Northern Identities and Victorian Culture

This unit offers students the opportunity to explore the North’s place within English national culture in the 19th and early 20th centuries. Students are introduced to historiographical debates and to the theoretical problems of defining place, regional identity and culture. Topics covered include the image of the North within Englishness and national culture; regional mythologies and northern identities; insider and outsider perceptions; localities and county identities; class, ethnicity and gender; the post-industrial north and the northern urban renaissance. These themes are introduced through a range of different sources: newspapers, periodicals, tourist and travel writing to regional archive film, auto/biographies, historical fiction. Visits to museums and exhibitions as well as engagement with public campaigns are also integral parts of the unit. 

Professional Heritage and Practice

This unit provides detailed training in the methods used to record heritage and the historic environment, with the aims of equipping students with practical skills to enhance their employability in the professional heritage sector. It will focus on the process of heritage assessment and evaluation in the UK professional context, including field-recording of heritage assets, the production of industry-standard reports, and the integration of heritage decision-making into various areas of public administration.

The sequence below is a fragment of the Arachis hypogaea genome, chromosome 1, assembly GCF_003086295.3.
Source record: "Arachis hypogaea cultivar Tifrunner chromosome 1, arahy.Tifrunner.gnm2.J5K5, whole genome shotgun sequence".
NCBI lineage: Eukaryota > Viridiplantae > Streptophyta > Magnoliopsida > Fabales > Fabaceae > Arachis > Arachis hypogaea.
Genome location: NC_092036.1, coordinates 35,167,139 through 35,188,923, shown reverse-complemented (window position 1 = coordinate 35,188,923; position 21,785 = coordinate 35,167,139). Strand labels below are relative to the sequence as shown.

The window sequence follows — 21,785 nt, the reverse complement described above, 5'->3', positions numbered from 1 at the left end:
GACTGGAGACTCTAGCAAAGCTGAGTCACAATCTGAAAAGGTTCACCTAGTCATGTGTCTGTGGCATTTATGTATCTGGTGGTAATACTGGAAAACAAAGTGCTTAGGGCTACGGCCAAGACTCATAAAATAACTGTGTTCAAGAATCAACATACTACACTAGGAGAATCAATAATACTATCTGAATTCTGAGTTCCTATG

Britain and World Politics since 1918: Aspects of British Foreign Policy

This unit, in two parts, examines various aspects of Britain's changing role in the world through a number of major events, issues and key concepts. Part one covers the emergence of the new diplomacy Britain's role at the Versailles Conference and as an international peacekeeper during the 1920s; Britain and the Spanish Civil War; Appeasement and the coming of the Second World War; Wartime alliances and Britain's role in post-war reconstruction; Indian independence; Palestine and Britain's changing role in the Middle East; Britain and the Cold War; and the Suez crisis.  The second part covers the politics of reappraisal, post-Suez; Retreat from empire; Anglo-American relationships from Macmillan to Cameron; Britain and European integration from the Schuman Plan (1950) to plans for a second referendum; The politics of realism, international law and morality in foreign policy Britain's role in modern conflicts the Balkans, Iraq, Afghanistan and in the aftermath of the Arab spring. 

A Good War? America’s World War II at Home and Abroad, c. 1938-47

This unit will provide a cultural and social history of the American experience of World War II, paying close attention to issues of race, gender and class. Conceptually, the unit will interrogate the idea that this conflict was, for Americans, a Good War. The unit begins c.1938, the point in time at which President Roosevelt's administration began mobilising for a potential conflict (expansion of the Navy and Army); it then moves through the chronology of the war, before concluding c. 1947, the point in time at which the key outlines of the post-war world had emerged (Containment, Marshall Plan, Iron Curtain, Bretton Woods).

Case Studies in Controversy: History and Memory in Public

The importance of the past to contemporary society is best shown by exploring some of those instances when various organisations and individuals politicians, journalists, local and national governments have been drawn into discussion and debate regarding the purpose, rights and responsibilities of History. From the Holocaust denial trial of David Irving (which saw professional historians called to the witness stand), to the ethics of museum curatorship in our post-colonial age, to the significance and worth of history and heritage to local and national communities, this unit interrogates the value of the public past in the 21st century through revealing public controversies.